Fortunately, my wife and oldest are starting to get the hint. But every day I see people who are just completely unaware. To help with this in my family I’ve started a little “game” called who can spot the knife before me. Whoever catches sight of a knife before me gets a quarter. Sometimes i let them win here and there so they don’t lose interest, but only once did my oldest catch one before me, and that’s only because I was watching a guy messing with his IWB holster (I ended up helping the guy out, he was really embarrassed and it was his first time carrying so i left him with some advice about holsters and proper belts).

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#10

I’m glad to hear you all are so protective of your families. I was fairly ignorant when my kids were young. We all lived in condition white. Now is different. I’m glad Spence mentioned the decoy. Its so true that our attention is so easily focused on what’s happening, we don’t see what’s really happening.

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#11

I scan my surroundings…like when I leave a store or building I scan the parking lot…is there someone just having out by a car or the basket return trying not to look obvious. Did the guy that was sitting on the bench when I went in Wal Mart get up and start walking behind me as I cam out? As I’m loading things in my car is there someone or multiple someones looking like they are making a beeline for me and not just going to a vehicle near me.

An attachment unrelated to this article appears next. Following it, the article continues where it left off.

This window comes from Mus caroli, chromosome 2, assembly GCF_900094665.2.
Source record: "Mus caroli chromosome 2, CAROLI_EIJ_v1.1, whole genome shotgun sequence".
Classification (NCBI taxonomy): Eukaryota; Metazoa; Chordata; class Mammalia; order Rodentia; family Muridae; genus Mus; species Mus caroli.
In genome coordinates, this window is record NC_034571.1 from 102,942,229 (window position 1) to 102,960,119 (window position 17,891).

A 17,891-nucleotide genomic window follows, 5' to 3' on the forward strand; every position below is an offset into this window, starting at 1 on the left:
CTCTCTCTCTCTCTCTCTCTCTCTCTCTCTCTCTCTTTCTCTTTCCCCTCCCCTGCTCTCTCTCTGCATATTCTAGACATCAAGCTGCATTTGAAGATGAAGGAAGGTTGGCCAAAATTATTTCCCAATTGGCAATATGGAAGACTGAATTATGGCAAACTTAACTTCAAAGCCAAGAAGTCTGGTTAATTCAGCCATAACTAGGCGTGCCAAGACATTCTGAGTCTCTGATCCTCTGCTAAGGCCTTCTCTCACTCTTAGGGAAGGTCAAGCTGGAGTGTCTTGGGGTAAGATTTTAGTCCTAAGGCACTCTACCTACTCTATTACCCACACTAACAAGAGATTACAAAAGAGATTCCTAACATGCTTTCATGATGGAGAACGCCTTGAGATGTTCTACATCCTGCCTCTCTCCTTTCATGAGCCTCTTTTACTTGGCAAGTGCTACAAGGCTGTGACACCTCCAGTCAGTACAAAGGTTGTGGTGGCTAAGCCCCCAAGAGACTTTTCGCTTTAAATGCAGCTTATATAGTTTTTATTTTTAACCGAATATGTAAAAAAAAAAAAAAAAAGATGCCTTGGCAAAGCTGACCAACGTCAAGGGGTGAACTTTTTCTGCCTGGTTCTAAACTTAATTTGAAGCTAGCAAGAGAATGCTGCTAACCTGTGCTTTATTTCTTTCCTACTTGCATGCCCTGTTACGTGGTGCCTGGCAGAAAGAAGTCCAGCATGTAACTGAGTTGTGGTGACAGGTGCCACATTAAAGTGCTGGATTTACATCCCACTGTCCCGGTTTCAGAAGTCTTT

If I’m downtown in a large city (especially in Louisville) if I’m at a light or a stop sigh I’m watching in the mirrors the people on the corner or the sidewalk around me…this is especially critical to me since I drive a convertible and like to keep the top down in the summertime. I’m also checking to see if there’s a big enough gap in cars or cross traffic that if I have to I can shoot the gap and get away from danger.

Malls and shopping centers I look for large groups of what I describe as “military aged males” kinda hanging out…again…trying not to look obvious.

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#12

Been looking for the bad guy all my life. When I was in my teens my friends use to think I was crazy (small town where no one locked their doors). I told them it was my natural distrust and disappointment with people in general.

I am always running “What If” scenarios in my head and looking for the person or group if figure will cause me the most problems if something did happen.
I was in a bar at 18 (legal age back then) and had run one of my what ifs in my head. Damned if it didn’t unfold just as I had ran it, right down to LEOs coming through the doors and arresting people (not me).